'But they were bad in that they didn’t promote dignity, well-being and personalisedcare. For a lot of people, it was a ver one size- fits-all approach. Nowadays, we are trying to do more around individual care.’

Proposals to phase out the enrolled nurse role were unveiled in 1982, prompting 1,500 enrolled nurses to attend a mass meeting in London.

Mr Catton says: ‘ENs were invaluable to me in terms of supporting me through my nursing education. They were highly skilled and able nurses.

‘When that role ceased to be and we stopped training enrolled nurses, I am not sure that we thought through the implications. Part of what you see now around developing assistant practitioner roles and the growth in healthcare assistants is a consequence of taking out the enrolled nurses.’

By 1987, NHS problems were acute – many health authorities were in debt, waiting lists were growing, wards were being closed and the number of new nurse registrations was falling.

‘You came out with more clinical skills on qualifying back then'

John Wylie, clinical nurse manager at a medical assessment unit near Glasgow, qualified in 1987 in Leicester, and went straight into working in A&E at the Western Infi rmary in Glasgow.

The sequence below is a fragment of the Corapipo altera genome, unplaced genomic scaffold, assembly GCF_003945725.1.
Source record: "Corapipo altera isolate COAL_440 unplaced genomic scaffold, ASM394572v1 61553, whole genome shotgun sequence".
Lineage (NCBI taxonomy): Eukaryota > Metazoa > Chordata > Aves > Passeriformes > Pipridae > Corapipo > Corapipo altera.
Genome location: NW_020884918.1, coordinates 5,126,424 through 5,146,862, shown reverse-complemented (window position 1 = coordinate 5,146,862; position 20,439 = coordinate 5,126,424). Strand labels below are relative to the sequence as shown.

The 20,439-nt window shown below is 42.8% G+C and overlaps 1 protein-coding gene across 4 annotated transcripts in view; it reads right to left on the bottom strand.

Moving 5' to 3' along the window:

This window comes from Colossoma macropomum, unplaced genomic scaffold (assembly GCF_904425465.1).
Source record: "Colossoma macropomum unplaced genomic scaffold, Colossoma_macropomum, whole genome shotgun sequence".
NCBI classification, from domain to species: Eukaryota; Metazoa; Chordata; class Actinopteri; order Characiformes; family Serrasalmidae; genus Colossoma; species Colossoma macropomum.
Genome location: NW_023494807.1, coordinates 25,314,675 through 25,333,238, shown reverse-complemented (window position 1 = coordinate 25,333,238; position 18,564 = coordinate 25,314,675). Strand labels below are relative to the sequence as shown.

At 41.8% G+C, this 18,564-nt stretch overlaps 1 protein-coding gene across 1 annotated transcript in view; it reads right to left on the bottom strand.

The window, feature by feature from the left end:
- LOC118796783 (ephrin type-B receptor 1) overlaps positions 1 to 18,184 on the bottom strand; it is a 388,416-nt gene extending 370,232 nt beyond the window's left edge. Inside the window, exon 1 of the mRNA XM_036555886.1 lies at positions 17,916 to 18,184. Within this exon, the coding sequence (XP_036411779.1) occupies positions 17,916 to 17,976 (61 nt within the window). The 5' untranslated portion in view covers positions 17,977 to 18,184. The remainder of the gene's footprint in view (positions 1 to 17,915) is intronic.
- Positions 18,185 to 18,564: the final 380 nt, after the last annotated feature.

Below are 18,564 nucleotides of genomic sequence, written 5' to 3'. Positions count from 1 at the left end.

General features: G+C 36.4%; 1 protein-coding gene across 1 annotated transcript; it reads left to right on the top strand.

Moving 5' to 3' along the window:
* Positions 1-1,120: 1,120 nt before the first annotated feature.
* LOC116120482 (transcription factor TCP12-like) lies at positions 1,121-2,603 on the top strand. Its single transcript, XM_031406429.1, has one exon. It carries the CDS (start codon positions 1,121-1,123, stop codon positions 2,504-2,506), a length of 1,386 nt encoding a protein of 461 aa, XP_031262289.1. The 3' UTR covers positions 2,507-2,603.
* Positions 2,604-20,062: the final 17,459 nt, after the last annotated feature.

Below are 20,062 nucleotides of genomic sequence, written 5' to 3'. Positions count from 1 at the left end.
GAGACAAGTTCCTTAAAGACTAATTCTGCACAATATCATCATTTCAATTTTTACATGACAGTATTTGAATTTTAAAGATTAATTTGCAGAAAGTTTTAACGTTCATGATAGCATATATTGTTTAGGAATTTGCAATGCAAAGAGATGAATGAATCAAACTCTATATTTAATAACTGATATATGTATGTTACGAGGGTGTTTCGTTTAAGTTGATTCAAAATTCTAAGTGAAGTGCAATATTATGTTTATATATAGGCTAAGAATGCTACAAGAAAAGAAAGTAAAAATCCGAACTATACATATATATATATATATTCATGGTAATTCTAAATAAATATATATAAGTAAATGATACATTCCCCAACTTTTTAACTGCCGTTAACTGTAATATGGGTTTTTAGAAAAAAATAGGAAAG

‘My early days as a nurse? Frightened,’ he says. ‘I was lucky to get my fi rst post in A&E and back then it was very much a case of whatever the medical staff said, you did. It was medical staff-led and nurses were not particularly assertive in questioning their decisions.

‘It was a baptism of fi re in a big, busy, city-centre A&E department. You were encouraged a lot more by your placements to get involved with the actual are rather than being there as an observer.’

Training was a very different beast. He says: ‘The modular training had its good points – you were salaried and it was very much hands-on. There were a lot of clinical learning opportunities but the academic stuff defi nitely lacked.

‘Things are changing for the better, although I don’t believe the universities have got it right yet. Coming out as a qualifi ed nurse back then, you came out with a lot more clinical skills, which is the complete opposite to where students are now.’

John left the UK to practise in the US for four years, working in intensive care. Since returning to the UK in 1994, he has set up a medical assessment unit as part of NHS Greater Glasgow and Clyde.

‘Nursing practice now has advanced so much and nurses area lot more involved in the actual decision-making process for the patients who come through,’ he says.